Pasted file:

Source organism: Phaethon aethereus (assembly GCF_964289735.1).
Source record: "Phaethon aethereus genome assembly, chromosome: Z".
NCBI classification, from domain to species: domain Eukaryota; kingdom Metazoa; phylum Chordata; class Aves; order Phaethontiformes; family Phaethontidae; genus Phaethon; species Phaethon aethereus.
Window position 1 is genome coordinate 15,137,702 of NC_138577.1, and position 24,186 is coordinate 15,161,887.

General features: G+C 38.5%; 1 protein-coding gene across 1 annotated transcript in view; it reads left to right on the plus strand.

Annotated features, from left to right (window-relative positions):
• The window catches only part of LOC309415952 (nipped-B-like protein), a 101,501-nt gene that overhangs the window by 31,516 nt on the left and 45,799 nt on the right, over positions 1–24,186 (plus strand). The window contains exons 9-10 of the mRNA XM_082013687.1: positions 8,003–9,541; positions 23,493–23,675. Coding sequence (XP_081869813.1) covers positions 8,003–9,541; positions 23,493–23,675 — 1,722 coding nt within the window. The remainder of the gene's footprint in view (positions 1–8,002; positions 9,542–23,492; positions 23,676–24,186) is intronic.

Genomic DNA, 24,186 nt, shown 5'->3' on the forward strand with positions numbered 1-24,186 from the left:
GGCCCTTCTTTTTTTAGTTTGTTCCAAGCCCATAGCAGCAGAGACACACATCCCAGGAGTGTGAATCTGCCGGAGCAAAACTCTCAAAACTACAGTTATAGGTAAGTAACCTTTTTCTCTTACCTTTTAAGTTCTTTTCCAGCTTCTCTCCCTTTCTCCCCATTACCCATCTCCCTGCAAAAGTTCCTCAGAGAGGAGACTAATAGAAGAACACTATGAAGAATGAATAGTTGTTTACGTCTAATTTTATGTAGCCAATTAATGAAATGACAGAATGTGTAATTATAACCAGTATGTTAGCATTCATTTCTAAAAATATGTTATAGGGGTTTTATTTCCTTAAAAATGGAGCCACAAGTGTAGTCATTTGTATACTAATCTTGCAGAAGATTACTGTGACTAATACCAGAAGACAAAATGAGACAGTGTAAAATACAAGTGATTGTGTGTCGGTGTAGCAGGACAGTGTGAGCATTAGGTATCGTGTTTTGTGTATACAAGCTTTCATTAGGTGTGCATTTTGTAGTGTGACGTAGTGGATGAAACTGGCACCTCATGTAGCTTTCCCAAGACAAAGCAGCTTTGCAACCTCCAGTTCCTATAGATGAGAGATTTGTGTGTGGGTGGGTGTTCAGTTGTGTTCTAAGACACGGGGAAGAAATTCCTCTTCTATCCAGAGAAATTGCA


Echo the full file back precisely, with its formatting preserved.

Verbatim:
Source organism: Phaethon aethereus (assembly GCF_964289735.1).
Source record: "Phaethon aethereus genome assembly, chromosome: Z".
NCBI classification, from domain to species: domain Eukaryota; kingdom Metazoa; phylum Chordata; class Aves; order Phaethontiformes; family Phaethontidae; genus Phaethon; species Phaethon aethereus.
Window position 1 is genome coordinate 15,137,702 of NC_138577.1, and position 24,186 is coordinate 15,161,887.

General features: G+C 38.5%; 1 protein-coding gene across 1 annotated transcript in view; it reads left to right on the plus strand.

Annotated features, from left to right (window-relative positions):
• The window catches only part of LOC309415952 (nipped-B-like protein), a 101,501-nt gene that overhangs the window by 31,516 nt on the left and 45,799 nt on the right, over positions 1–24,186 (plus strand). The window contains exons 9-10 of the mRNA XM_082013687.1: positions 8,003–9,541; positions 23,493–23,675. Coding sequence (XP_081869813.1) covers positions 8,003–9,541; positions 23,493–23,675 — 1,722 coding nt within the window. The remainder of the gene's footprint in view (positions 1–8,002; positions 9,542–23,492; positions 23,676–24,186) is intronic.

Genomic DNA, 24,186 nt, shown 5'->3' on the forward strand with positions numbered 1-24,186 from the left:
GGCCCTTCTTTTTTTAGTTTGTTCCAAGCCCATAGCAGCAGAGACACACATCCCAGGAGTGTGAATCTGCCGGAGCAAAACTCTCAAAACTACAGTTATAGGTAAGTAACCTTTTTCTCTTACCTTTTAAGTTCTTTTCCAGCTTCTCTCCCTTTCTCCCCATTACCCATCTCCCTGCAAAAGTTCCTCAGAGAGGAGACTAATAGAAGAACACTATGAAGAATGAATAGTTGTTTACGTCTAATTTTATGTAGCCAATTAATGAAATGACAGAATGTGTAATTATAACCAGTATGTTAGCATTCATTTCTAAAAATATGTTATAGGGGTTTTATTTCCTTAAAAATGGAGCCACAAGTGTAGTCATTTGTATACTAATCTTGCAGAAGATTACTGTGACTAATACCAGAAGACAAAATGAGACAGTGTAAAATACAAGTGATTGTGTGTCGGTGTAGCAGGACAGTGTGAGCATTAGGTATCGTGTTTTGTGTATACAAGCTTTCATTAGGTGTGCATTTTGTAGTGTGACGTAGTGGATGAAACTGGCACCTCATGTAGCTTTCCCAAGACAAAGCAGCTTTGCAACCTCCAGTTCCTATAGATGAGAGATTTGTGTGTGGGTGGGTGTTCAGTTGTGTTCTAAGACACGGGGAAGAAATTCCTCTTCTATCCAGAGAAATTGCA